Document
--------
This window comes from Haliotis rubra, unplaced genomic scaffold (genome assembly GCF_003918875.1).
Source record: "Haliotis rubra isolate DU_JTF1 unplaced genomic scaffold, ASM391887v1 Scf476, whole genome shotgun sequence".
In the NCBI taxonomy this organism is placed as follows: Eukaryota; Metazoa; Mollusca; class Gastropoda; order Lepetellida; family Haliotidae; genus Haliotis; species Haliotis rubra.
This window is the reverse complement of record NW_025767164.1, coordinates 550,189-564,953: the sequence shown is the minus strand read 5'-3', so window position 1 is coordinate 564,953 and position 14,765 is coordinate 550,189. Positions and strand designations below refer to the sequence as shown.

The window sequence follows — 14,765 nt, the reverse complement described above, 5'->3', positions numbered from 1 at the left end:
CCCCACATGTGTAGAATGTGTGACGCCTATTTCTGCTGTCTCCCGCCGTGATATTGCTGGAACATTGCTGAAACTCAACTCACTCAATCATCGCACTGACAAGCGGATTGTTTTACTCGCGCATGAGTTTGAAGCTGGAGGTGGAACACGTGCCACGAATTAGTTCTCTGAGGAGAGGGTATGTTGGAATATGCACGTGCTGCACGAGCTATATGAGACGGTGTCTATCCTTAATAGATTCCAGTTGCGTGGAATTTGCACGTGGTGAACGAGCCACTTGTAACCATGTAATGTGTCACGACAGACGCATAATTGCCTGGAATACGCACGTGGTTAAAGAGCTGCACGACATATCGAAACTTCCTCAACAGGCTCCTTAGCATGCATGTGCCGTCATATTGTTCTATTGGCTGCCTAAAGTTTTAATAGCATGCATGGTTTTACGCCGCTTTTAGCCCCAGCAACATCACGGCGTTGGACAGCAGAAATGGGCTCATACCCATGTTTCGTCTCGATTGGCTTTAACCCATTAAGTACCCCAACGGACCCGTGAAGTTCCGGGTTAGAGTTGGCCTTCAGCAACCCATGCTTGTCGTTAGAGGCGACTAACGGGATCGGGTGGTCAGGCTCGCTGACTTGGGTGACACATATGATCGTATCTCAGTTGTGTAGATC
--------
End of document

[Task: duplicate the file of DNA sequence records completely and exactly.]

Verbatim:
This window comes from Haliotis rubra, unplaced genomic scaffold (genome assembly GCF_003918875.1).
Source record: "Haliotis rubra isolate DU_JTF1 unplaced genomic scaffold, ASM391887v1 Scf476, whole genome shotgun sequence".
In the NCBI taxonomy this organism is placed as follows: Eukaryota; Metazoa; Mollusca; class Gastropoda; order Lepetellida; family Haliotidae; genus Haliotis; species Haliotis rubra.
This window is the reverse complement of record NW_025767164.1, coordinates 550,189-564,953: the sequence shown is the minus strand read 5'-3', so window position 1 is coordinate 564,953 and position 14,765 is coordinate 550,189. Positions and strand designations below refer to the sequence as shown.

The window sequence follows — 14,765 nt, the reverse complement described above, 5'->3', positions numbered from 1 at the left end:
CCCCACATGTGTAGAATGTGTGACGCCTATTTCTGCTGTCTCCCGCCGTGATATTGCTGGAACATTGCTGAAACTCAACTCACTCAATCATCGCACTGACAAGCGGATTGTTTTACTCGCGCATGAGTTTGAAGCTGGAGGTGGAACACGTGCCACGAATTAGTTCTCTGAGGAGAGGGTATGTTGGAATATGCACGTGCTGCACGAGCTATATGAGACGGTGTCTATCCTTAATAGATTCCAGTTGCGTGGAATTTGCACGTGGTGAACGAGCCACTTGTAACCATGTAATGTGTCACGACAGACGCATAATTGCCTGGAATACGCACGTGGTTAAAGAGCTGCACGACATATCGAAACTTCCTCAACAGGCTCCTTAGCATGCATGTGCCGTCATATTGTTCTATTGGCTGCCTAAAGTTTTAATAGCATGCATGGTTTTACGCCGCTTTTAGCCCCAGCAACATCACGGCGTTGGACAGCAGAAATGGGCTCATACCCATGTTTCGTCTCGATTGGCTTTAACCCATTAAGTACCCCAACGGACCCGTGAAGTTCCGGGTTAGAGTTGGCCTTCAGCAACCCATGCTTGTCGTTAGAGGCGACTAACGGGATCGGGTGGTCAGGCTCGCTGACTTGGGTGACACATATGATCGTATCTCAGTTGTGTAGATC